Manufacture of the CAR T cells took approximately 1 month, and patients were able to receive bridging therapy in the meantime if needed. Then they underwent 3 days of lymphodepletion with fludarabine and cyclophosphamide, followed by 2 days of rest, followed by CAR T-cell administration. The treatment was tolerated relatively well in comparison with other products used in aggressive lymphoma. Only 2 patients had grade 3 cytokine release syndrome (CRS), and no cases of grade 4 or 5 CRS occurred. Grade 3 neurotoxicity occurred in 4 patients, and grade 4 neurotoxicity occurred in 1 patient. Most of the side effects were manageable and reversible, with no toxicity-related deaths. 

At the 1-month mark, 20 patients were evaluable for minimal residual disease (MRD). We found that 75% had undetectable MRD in blood and 65% had undetectable MRD in bone marrow. Of the 22 patients who were evaluable for efficacy, 82% had an overall best response and 45% had a best complete response. The number of patients whose response improved from stable disease to partial response, or from partial response to complete response, increased over the next 3 to 4 months, but the majority of responses were seen at 1 month. These are very good results for a patient population with such refractory disease. We are following the patients to see how long the remissions will last; some of the earliest patients have now gone 3 to 4 years without a relapse. In our paper, we show that the patients in whom undetectable MRD for CLL was achieved seemed to have much more durable responses and longer progression-free survival. Unfortunately, relapse with Richter transformation did occur in 4 or 5 patients who had undetectable MRD for CLL, which shows how unfavorable their disease biology was. It is also concerning that CAR T-cell therapy could not prevent the emergence of Richter transformation, even though no CLL was found in most of the cases. We found that the higher dose seemed to show more promise without increasing toxicities, so the patients in the phase 2 portion of the study were enrolled to receive dose level 2. 

A separate cohort of this study is receiving liso-cel in combination with ibrutinib. Early follow-up, presented by Dr William Wierda at the 2020 ASH annual meeting, revealed that among the first 19 patients, only 1 case of Richter transformation had emerged. The toxicity in this group seems to have been even less severe than that seen with liso-cel monotherapy, with fewer cases of grade 3 CRS and neurotoxicity events, although the numbers were small. The responses were also very encouraging. We still need longer follow-up to determine the durability of the responses, and we need to demonstrate that the benefit of a one-time treatment outweighs the inconvenience that the treatment is far more complicated than just taking a pill daily.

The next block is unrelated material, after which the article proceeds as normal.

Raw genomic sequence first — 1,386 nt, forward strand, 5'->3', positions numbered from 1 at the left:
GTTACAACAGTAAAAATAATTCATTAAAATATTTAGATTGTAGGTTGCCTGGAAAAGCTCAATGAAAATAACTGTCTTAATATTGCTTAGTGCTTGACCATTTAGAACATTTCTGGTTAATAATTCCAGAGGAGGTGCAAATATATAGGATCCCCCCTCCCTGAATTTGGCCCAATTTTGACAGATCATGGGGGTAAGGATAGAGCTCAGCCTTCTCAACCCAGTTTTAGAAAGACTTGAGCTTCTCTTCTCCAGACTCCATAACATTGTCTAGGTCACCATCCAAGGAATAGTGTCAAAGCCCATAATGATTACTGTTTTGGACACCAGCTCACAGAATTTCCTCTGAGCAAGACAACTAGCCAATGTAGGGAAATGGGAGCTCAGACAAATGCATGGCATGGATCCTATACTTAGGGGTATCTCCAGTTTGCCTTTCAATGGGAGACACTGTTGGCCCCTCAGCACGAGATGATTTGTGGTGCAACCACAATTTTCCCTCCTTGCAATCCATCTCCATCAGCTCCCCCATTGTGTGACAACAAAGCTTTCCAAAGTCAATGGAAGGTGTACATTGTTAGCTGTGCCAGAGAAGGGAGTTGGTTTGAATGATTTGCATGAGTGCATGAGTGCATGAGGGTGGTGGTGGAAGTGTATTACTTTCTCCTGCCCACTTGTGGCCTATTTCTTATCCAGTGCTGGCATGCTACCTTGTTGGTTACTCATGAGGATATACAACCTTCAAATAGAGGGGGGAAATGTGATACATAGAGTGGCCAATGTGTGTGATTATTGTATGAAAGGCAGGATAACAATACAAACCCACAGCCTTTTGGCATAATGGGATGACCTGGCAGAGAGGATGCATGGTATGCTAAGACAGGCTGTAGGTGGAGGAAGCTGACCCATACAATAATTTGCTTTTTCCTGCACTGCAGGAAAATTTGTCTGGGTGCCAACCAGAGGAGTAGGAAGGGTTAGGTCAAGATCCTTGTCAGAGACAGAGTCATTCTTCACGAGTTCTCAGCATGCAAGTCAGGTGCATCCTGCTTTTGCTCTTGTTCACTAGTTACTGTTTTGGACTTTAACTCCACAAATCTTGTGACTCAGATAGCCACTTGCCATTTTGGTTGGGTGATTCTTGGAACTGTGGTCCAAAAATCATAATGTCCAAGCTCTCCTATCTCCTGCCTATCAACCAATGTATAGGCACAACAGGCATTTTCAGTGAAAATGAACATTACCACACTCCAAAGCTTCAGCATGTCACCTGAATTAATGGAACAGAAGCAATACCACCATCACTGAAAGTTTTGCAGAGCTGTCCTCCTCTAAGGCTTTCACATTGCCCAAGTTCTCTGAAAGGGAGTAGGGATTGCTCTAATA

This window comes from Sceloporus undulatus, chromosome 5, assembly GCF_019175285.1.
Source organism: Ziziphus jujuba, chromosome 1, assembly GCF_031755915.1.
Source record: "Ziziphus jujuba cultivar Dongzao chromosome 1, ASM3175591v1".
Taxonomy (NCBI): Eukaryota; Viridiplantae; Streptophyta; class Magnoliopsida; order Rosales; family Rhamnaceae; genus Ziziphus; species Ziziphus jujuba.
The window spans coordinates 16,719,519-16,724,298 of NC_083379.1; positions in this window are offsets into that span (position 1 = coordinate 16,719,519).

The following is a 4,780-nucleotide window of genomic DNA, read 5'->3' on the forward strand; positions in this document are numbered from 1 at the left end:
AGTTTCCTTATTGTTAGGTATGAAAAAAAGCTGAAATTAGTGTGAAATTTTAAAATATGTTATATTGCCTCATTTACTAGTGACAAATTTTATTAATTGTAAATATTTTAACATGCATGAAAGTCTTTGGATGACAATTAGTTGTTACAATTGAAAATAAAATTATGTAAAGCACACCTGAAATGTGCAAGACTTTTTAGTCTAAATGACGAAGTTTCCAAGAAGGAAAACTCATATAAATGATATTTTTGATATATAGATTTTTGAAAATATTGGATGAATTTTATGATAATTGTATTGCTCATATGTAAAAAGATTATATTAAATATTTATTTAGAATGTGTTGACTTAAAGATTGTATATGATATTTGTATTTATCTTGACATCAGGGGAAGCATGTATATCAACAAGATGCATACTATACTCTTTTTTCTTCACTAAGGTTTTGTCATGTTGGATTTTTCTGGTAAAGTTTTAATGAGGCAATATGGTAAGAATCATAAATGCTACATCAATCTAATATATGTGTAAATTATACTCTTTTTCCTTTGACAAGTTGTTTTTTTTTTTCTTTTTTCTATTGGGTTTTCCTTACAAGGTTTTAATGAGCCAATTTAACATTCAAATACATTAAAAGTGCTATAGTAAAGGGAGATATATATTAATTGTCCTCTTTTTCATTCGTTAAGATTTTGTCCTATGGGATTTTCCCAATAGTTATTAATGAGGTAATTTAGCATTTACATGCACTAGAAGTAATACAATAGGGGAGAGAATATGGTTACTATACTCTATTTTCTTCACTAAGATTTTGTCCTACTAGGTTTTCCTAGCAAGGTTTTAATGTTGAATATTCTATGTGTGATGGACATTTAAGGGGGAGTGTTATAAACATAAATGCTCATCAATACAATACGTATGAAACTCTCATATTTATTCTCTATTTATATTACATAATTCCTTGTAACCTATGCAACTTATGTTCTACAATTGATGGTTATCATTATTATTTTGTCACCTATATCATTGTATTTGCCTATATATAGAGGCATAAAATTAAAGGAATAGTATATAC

H&O  What additional studies of CAR T-cell therapy in CLL are being planned?

TS  I am intrigued by the idea of targeting an antigen other than CD19, such as CD22, or doubly targeting the CD19/CD20 or CD19/CD22 antigens. We are planning to open another study with Bristol Myers Squibb of a CAR T-cell agent that is targeting receptor tyrosine kinase-like orphan receptor 1 (ROR1), which may also be a very useful target in CLL and some other lymphomas. CAR T-cell therapy targeting the B-cell activating factor receptor (BAFF-R) is also under study in some lymphomas here at City of Hope. I am interested in testing that approach in CLL as well, in which we see a lot of BAFF-R expression.

H&O  What are the challenges of using CAR T-cell therapy in CLL?

TS  Multiple challenges exist. First, because CLL is chronic and low-grade, we can simply watch and wait and avoid treatment in many patients. When patients do need treatment, it is much simpler for them to take a pill rather than go through the CAR T-cell therapy manufacturing process and the associated risk for side effects. Unless we can give patients a good chance of a cure, it is hard to justify choosing this kind of intensive therapy early in treatment. That is why the studies right now are aimed at developing the use of CAR T-cell therapy in patients who are running out of treatment options because they are not responding to oral medication as well as we would like them to.